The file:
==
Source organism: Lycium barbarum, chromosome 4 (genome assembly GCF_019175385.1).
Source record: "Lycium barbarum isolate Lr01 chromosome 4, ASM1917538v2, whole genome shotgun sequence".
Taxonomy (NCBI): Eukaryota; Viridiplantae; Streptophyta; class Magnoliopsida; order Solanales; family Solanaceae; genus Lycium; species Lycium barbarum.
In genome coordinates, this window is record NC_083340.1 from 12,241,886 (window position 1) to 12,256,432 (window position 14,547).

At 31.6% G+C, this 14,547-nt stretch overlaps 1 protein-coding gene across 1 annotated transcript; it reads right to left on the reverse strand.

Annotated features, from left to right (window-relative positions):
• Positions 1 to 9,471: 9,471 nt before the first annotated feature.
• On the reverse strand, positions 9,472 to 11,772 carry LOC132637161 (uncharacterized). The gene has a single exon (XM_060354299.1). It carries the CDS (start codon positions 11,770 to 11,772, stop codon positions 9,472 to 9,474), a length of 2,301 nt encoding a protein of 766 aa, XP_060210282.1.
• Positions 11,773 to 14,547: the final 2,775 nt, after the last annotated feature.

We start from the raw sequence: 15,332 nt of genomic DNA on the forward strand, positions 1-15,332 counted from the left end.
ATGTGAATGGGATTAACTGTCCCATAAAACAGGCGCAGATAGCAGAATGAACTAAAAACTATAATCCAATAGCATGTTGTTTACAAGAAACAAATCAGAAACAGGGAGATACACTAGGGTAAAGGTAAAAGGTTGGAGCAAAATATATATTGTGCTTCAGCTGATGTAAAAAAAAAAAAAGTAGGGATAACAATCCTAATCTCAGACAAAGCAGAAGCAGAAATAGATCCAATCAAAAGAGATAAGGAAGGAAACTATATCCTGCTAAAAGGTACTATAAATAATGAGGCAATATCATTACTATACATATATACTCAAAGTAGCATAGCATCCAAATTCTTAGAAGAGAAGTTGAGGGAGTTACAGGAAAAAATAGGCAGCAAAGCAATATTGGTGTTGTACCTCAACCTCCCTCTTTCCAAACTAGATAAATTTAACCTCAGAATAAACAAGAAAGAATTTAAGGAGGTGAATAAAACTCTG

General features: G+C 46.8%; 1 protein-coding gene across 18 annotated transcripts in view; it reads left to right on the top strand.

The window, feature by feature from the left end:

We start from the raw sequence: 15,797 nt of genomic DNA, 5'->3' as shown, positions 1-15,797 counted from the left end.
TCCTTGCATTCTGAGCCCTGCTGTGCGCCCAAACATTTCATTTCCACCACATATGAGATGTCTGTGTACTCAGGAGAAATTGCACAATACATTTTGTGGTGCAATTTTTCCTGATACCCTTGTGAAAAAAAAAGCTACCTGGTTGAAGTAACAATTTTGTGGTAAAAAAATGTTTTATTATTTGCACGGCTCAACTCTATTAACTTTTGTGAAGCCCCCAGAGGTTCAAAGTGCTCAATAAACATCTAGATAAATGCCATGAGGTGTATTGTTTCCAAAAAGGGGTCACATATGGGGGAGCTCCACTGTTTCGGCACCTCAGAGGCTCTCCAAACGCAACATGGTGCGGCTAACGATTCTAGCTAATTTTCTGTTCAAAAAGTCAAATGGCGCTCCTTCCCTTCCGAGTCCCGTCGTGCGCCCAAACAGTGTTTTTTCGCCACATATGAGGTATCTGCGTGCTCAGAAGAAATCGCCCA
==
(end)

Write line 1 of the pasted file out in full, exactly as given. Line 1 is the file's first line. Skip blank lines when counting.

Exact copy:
Source organism: Lycium barbarum, chromosome 4 (genome assembly GCF_019175385.1).